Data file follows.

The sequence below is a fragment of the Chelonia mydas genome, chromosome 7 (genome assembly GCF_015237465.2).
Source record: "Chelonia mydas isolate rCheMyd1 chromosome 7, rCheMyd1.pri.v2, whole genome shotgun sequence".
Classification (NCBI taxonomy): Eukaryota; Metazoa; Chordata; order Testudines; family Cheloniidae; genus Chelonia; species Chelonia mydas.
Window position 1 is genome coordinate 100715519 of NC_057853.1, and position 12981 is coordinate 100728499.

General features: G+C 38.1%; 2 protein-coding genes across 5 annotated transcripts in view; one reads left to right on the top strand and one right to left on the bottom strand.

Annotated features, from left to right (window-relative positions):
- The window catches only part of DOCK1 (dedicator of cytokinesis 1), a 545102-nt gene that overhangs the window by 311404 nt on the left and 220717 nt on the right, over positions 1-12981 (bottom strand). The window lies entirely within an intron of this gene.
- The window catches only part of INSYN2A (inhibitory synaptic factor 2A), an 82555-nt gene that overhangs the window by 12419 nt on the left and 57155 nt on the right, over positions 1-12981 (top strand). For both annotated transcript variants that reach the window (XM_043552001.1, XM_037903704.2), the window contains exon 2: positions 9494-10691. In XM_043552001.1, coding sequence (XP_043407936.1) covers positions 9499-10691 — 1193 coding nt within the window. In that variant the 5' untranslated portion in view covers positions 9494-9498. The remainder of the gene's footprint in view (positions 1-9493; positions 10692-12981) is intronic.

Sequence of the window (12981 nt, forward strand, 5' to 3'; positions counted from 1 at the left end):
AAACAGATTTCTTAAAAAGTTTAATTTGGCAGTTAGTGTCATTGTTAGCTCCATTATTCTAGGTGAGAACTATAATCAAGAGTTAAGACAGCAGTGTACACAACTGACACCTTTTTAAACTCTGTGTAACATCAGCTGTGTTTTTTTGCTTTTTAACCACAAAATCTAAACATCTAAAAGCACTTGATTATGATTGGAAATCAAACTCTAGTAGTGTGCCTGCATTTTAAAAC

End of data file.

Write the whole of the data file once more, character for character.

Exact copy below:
The sequence below is a fragment of the Chelonia mydas genome, chromosome 7 (genome assembly GCF_015237465.2).
Source record: "Chelonia mydas isolate rCheMyd1 chromosome 7, rCheMyd1.pri.v2, whole genome shotgun sequence".
Classification (NCBI taxonomy): Eukaryota; Metazoa; Chordata; order Testudines; family Cheloniidae; genus Chelonia; species Chelonia mydas.
Window position 1 is genome coordinate 100715519 of NC_057853.1, and position 12981 is coordinate 100728499.

General features: G+C 38.1%; 2 protein-coding genes across 5 annotated transcripts in view; one reads left to right on the top strand and one right to left on the bottom strand.

Annotated features, from left to right (window-relative positions):
- The window catches only part of DOCK1 (dedicator of cytokinesis 1), a 545102-nt gene that overhangs the window by 311404 nt on the left and 220717 nt on the right, over positions 1-12981 (bottom strand). The window lies entirely within an intron of this gene.
- The window catches only part of INSYN2A (inhibitory synaptic factor 2A), an 82555-nt gene that overhangs the window by 12419 nt on the left and 57155 nt on the right, over positions 1-12981 (top strand). For both annotated transcript variants that reach the window (XM_043552001.1, XM_037903704.2), the window contains exon 2: positions 9494-10691. In XM_043552001.1, coding sequence (XP_043407936.1) covers positions 9499-10691 — 1193 coding nt within the window. In that variant the 5' untranslated portion in view covers positions 9494-9498. The remainder of the gene's footprint in view (positions 1-9493; positions 10692-12981) is intronic.

Sequence of the window (12981 nt, forward strand, 5' to 3'; positions counted from 1 at the left end):
AAACAGATTTCTTAAAAAGTTTAATTTGGCAGTTAGTGTCATTGTTAGCTCCATTATTCTAGGTGAGAACTATAATCAAGAGTTAAGACAGCAGTGTACACAACTGACACCTTTTTAAACTCTGTGTAACATCAGCTGTGTTTTTTTGCTTTTTAACCACAAAATCTAAACATCTAAAAGCACTTGATTATGATTGGAAATCAAACTCTAGTAGTGTGCCTGCATTTTAAAAC